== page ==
Sanofi Sets New Goals After Genzyme, Aims for EPS Growth of More Than 5%
Sanofi, France’s biggest drugmaker, said it plans to increase earnings by more than 5 percent annually and trim costs by 2 billion euros ($2.8 billion) in the next four years.
Sales should grow by at least 5 percent a year from 2012 to 2015 as Sanofi begins to move beyond the loss of revenue from patent expirations, the Paris-based company said in an e-mailed statement. Earnings per share will increase more than revenue, the company said, without being specific. Sanofi, which hosts a seminar today to discuss its strategy, also said it will increase the percentage of profit it pays out in dividends.
Today’s forecasts are the first from the company that include this year’s $20.1 billion acquisition of Cambridge, Massachusetts-based Genzyme Corp. (GENZ), the biggest purchase by Chief Executive Officer Chris Viehbacher since he joined in 2008. The cost cuts will come from the integration of Genzyme, which will contribute $700 million, as well as “new initiatives.”
“The focus has shifted to 2015 as people try to gain a perspective on the dynamic of the company,” Viehbacher said on a conference call with reporters. “We are essentially pointing out a new investment thesis. It is first and foremost based on a return to growth for Sanofi following the patent cliff.”
Viehbacher began downsizing Sanofi’s research and development operations after taking over in 2008. Even after shutting plants, dropping the least promising projects and reshuffling jobs, the 51-year-old executive said a year ago Sanofi’s research and development is “a work in progress.”
Six new medicines will be presented to regulators between July and next March, the company said in today’s statement. As many as 19 new drugs may be introduced by 2015, Sanofi said.
“The key announcements are all pretty positive,” Pierre Corby, an analyst at Aurel BCG in Paris who recommends buying Sanofi stock, said in e-mailed comments. “Tight cost control will allow for savings and better shareholder payout.”
Sanofi rose 80 cents, or 1.7 percent, to 48.88 euros at the 5:30 p.m. close of trading in Paris, paring a 3.1 percent gain as stocks declined across Europe. The stock has returned 6.9 percent this year including reinvested dividends, compared with a 1.8 percent return for the 17-company Bloomberg Europe Pharmaceutical Index. Sanofi has gained even as the company faces generic competition to its biggest-selling treatments, including the Lovenox and Plavix blood thinners.
Sanofi had forecast in July 2009 that earnings in 2013 would be equal to 2008 levels, excluding acquisitions. The company confirmed the target today.
Sanofi’s Radar Screen
Viehbacher has spent about $23 billion on acquisitions since January 2009. The executive has been building up Sanofi’s diabetes, oncology, consumer health-care, emerging markets and animal health businesses to help reduce the company’s dependence on patented pharmaceuticals.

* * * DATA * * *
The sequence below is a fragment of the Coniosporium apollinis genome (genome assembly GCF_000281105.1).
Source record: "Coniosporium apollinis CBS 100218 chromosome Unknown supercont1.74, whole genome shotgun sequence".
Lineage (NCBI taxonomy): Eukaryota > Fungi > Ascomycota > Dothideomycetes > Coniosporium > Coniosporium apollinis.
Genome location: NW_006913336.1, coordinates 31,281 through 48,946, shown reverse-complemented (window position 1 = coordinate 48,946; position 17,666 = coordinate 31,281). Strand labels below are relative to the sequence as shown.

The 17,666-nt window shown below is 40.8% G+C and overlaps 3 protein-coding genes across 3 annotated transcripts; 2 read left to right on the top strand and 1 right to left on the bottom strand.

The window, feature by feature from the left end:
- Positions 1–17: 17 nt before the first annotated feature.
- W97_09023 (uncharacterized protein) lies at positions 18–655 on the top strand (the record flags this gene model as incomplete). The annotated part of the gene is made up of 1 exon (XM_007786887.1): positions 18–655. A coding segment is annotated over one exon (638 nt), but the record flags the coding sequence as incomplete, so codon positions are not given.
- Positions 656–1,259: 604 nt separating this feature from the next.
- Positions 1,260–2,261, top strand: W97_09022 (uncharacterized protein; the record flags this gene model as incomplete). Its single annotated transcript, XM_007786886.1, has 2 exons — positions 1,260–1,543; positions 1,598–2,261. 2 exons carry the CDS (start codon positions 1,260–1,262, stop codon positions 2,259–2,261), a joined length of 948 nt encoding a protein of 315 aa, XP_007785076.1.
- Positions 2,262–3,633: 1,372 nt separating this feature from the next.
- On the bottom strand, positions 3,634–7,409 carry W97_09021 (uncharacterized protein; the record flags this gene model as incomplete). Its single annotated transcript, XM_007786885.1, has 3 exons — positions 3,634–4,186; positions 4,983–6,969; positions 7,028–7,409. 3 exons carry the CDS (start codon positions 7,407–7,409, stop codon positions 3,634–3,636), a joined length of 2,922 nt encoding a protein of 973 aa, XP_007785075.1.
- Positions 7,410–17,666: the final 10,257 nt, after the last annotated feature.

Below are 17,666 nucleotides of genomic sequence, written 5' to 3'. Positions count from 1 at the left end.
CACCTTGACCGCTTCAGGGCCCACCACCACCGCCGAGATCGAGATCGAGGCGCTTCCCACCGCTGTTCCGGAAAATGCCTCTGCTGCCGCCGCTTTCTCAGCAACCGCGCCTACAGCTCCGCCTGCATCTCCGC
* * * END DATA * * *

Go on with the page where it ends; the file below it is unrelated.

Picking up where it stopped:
Acquisitions will continue since there are “always things outside the company that we can do to enhance our business,” Viehbacher said at the seminar. Sanofi aims to “find stuff that isn’t on anybody else’s radar screen,” he said.
The company sees the potential for acquisitions of as much as 2 billion euros, Chief Financial Officer Jerome Contamine said.
“You have to look harder” to find good deals, Viehbacher said. In countries such as India, sellers have high expectations for the price they will receive, he said. In Vietnam and some other countries in Asia “there is a little less activity,” he said.
Pressure on Sanofi increased after its Multaq heart treatment, cleared for sale in 2009, was linked to possible liver complications and a promising cancer drug, called iniparib, failed in a key clinical study this year.
Sanofi’s research and development operations are “still underperforming,” David Evans, an analyst at UniCredit Bank in London, wrote in a Sept. 2 note to clients. “We believe R&D output is essential to maintain any long-term competitive advantage, even in emerging markets.”
The takeover of Genzyme, the largest maker of medicines for rare genetic disorders, was engineered to give Sanofi access to innovative treatments that are less vulnerable to generic competition. Cheaper copies of Sanofi drugs wiped 778 million euros from sales in the second quarter, the drugmaker said on July 28. The company reported revenue of 8.35 billion euros in the three months ended June 30.
Sanofi also said today it plans to raise its dividend payout to 50 percent by 2014 from 35 percent last year and seize opportunities to buy back shares.
“Many investors had been hoping Chris Viehbacher would step up cash returned to shareholders,” Tim Anderson, an analyst at Sanford C. Bernstein, wrote in a note to clients. “We view these updates as favorable.”
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